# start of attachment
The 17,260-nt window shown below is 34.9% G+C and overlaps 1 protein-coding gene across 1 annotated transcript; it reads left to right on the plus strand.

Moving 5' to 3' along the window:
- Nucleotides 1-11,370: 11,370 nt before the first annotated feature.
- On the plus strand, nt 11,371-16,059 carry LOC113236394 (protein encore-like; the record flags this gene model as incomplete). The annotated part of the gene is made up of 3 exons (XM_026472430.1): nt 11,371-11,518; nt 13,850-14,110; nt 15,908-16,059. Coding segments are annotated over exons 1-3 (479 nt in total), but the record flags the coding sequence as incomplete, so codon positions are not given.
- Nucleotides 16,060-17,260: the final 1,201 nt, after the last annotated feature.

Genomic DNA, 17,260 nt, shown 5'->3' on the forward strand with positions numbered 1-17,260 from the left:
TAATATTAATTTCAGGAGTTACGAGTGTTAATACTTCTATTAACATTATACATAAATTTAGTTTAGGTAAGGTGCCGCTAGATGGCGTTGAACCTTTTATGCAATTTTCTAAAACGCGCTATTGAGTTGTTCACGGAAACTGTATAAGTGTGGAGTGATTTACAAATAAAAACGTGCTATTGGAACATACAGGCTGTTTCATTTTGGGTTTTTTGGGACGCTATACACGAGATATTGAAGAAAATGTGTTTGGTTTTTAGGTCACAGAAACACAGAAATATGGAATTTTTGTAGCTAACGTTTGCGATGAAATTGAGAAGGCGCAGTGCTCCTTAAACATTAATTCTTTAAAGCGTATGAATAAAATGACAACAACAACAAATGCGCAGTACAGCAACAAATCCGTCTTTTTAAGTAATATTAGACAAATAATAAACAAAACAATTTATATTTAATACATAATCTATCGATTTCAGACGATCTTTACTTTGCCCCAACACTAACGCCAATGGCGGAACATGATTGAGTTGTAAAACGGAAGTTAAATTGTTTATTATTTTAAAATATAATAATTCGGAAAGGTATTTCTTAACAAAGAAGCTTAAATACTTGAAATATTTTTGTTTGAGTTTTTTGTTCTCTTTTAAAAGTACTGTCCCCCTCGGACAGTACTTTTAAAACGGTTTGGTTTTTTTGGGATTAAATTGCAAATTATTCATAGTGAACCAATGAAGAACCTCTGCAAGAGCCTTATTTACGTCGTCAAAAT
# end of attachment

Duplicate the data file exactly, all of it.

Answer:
The 17,260-nt window shown below is 34.9% G+C and overlaps 1 protein-coding gene across 1 annotated transcript; it reads left to right on the plus strand.

Moving 5' to 3' along the window:
- Nucleotides 1-11,370: 11,370 nt before the first annotated feature.
- On the plus strand, nt 11,371-16,059 carry LOC113236394 (protein encore-like; the record flags this gene model as incomplete). The annotated part of the gene is made up of 3 exons (XM_026472430.1): nt 11,371-11,518; nt 13,850-14,110; nt 15,908-16,059. Coding segments are annotated over exons 1-3 (479 nt in total), but the record flags the coding sequence as incomplete, so codon positions are not given.
- Nucleotides 16,060-17,260: the final 1,201 nt, after the last annotated feature.

Genomic DNA, 17,260 nt, shown 5'->3' on the forward strand with positions numbered 1-17,260 from the left:
TAATATTAATTTCAGGAGTTACGAGTGTTAATACTTCTATTAACATTATACATAAATTTAGTTTAGGTAAGGTGCCGCTAGATGGCGTTGAACCTTTTATGCAATTTTCTAAAACGCGCTATTGAGTTGTTCACGGAAACTGTATAAGTGTGGAGTGATTTACAAATAAAAACGTGCTATTGGAACATACAGGCTGTTTCATTTTGGGTTTTTTGGGACGCTATACACGAGATATTGAAGAAAATGTGTTTGGTTTTTAGGTCACAGAAACACAGAAATATGGAATTTTTGTAGCTAACGTTTGCGATGAAATTGAGAAGGCGCAGTGCTCCTTAAACATTAATTCTTTAAAGCGTATGAATAAAATGACAACAACAACAAATGCGCAGTACAGCAACAAATCCGTCTTTTTAAGTAATATTAGACAAATAATAAACAAAACAATTTATATTTAATACATAATCTATCGATTTCAGACGATCTTTACTTTGCCCCAACACTAACGCCAATGGCGGAACATGATTGAGTTGTAAAACGGAAGTTAAATTGTTTATTATTTTAAAATATAATAATTCGGAAAGGTATTTCTTAACAAAGAAGCTTAAATACTTGAAATATTTTTGTTTGAGTTTTTTGTTCTCTTTTAAAAGTACTGTCCCCCTCGGACAGTACTTTTAAAACGGTTTGGTTTTTTTGGGATTAAATTGCAAATTATTCATAGTGAACCAATGAAGAACCTCTGCAAGAGCCTTATTTACGTCGTCAAAAT